Everth Cabrera, SS SD - In the tale of two steroid suspensions, Nelson Cruz is looking like the guy who either didn't need them in the first place or has taken to a newly undetectable substance. Meanwhile, ECab has been one of many busts on a sad Padres team that ranks dead last in the majors in runs, RBI, BA and OBP. In fact, Cabrera is 5-49 (.108) in the month of June with only two stolen bases in his last 17 games. Cabrera still is tied for 15th in the majors with 13 steals but has been caught six times and .260 OBP isn't doing him any favors in terms of stealing opportunities. He came at a high price in NFBC drafts - seventh shortstop off the board (ADP of 84) and is looking like a guy who really needs his roids back. The question is how much do performance-enhancing substances actually enhance the performance of MLB speedsters with little to no pop. There's something else wrong here. ECab is certainly slumping, and I wouldn't be shocked to see him pick up the pace at some point. But it appears that those 37 SB in 90 games last year really fooled us into drafting Cabrera at an overvalued draft spot. His lifetime BA is .248 and he possesses subpar on-base skills for a leadoff hitter. He'll steal bases when he gets on - but you can't put the cart before the horse - you've got to hit to get on base before you can run.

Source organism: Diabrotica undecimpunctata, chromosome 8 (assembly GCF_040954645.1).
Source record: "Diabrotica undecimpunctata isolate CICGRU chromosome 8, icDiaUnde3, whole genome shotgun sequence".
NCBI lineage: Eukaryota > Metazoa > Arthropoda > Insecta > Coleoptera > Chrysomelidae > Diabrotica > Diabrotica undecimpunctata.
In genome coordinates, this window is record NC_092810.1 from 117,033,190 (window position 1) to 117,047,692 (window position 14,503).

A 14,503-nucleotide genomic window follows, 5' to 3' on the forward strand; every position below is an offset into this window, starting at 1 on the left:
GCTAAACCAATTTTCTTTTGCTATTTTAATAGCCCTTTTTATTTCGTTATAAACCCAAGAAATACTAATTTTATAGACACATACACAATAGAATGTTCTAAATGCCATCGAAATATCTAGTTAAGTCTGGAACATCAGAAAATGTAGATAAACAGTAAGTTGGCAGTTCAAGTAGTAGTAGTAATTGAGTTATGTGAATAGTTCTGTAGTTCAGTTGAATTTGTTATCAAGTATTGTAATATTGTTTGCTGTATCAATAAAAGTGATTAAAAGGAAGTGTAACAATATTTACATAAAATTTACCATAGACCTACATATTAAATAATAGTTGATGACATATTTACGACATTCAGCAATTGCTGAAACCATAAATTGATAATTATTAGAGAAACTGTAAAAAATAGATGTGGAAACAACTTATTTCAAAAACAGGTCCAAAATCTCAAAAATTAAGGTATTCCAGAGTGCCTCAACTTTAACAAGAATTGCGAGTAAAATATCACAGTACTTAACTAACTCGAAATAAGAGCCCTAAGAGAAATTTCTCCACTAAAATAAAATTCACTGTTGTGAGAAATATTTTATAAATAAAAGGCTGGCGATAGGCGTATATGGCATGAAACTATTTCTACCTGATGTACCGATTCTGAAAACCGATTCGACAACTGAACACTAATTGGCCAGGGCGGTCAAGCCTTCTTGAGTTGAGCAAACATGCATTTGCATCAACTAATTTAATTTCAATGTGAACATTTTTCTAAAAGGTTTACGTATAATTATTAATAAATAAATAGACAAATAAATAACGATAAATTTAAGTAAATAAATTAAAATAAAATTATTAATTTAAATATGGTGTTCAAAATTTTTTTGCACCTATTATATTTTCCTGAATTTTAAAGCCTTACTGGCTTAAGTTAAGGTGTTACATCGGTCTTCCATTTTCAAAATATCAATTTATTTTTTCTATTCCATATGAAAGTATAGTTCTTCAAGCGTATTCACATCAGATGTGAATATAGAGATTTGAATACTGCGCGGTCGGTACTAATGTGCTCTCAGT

A.J. Burnett, SP PHI - AJB's stock has been trending downward lately after a decent start to the season. Through six April starts (37.1 IP), Burnett gave up only one homer, eight earned runs and a .230 OBA - in May, five homers and 22 earned runs in 36 innings and a .279 OBA. So far in June, 10 ER in 13 IP. His K/9 is down considerably from last year (9.9 in 2013, 7.25 now) while the walks per nine innings have gone up a full walk (from 3.16 to 4.07). The 37-year-old's best days are behind him - the full point drop in fastball velocity is not shocking given his age (from 95.7 to 94.5 mph), and he has turned more to his sinker and knuckle curve than in previous seasons. Burnett is still capable of an occasional double-digit strikeout game to help you win a DFS matchup here or there, but the steady decline is now noticeable and Burnett will continue to stay and play on season-long rosters mostly on name recognition and memories of past performances.


Hitters: Dee Gordon, 2B LAD, Howie Kendrick, 2B LAA, Michael Bourn, OF CLE, Austin Jackson, OF DET
Pitchers: Nathan Eovaldi, SP MIA, Mike Leake, SP CIN, Ryan Vogelsong, SP SF, Ian Kennedy, SP SD
Not Falling For It: Freddie Freeman, 1B ATL, Julio Teheran, SP ATL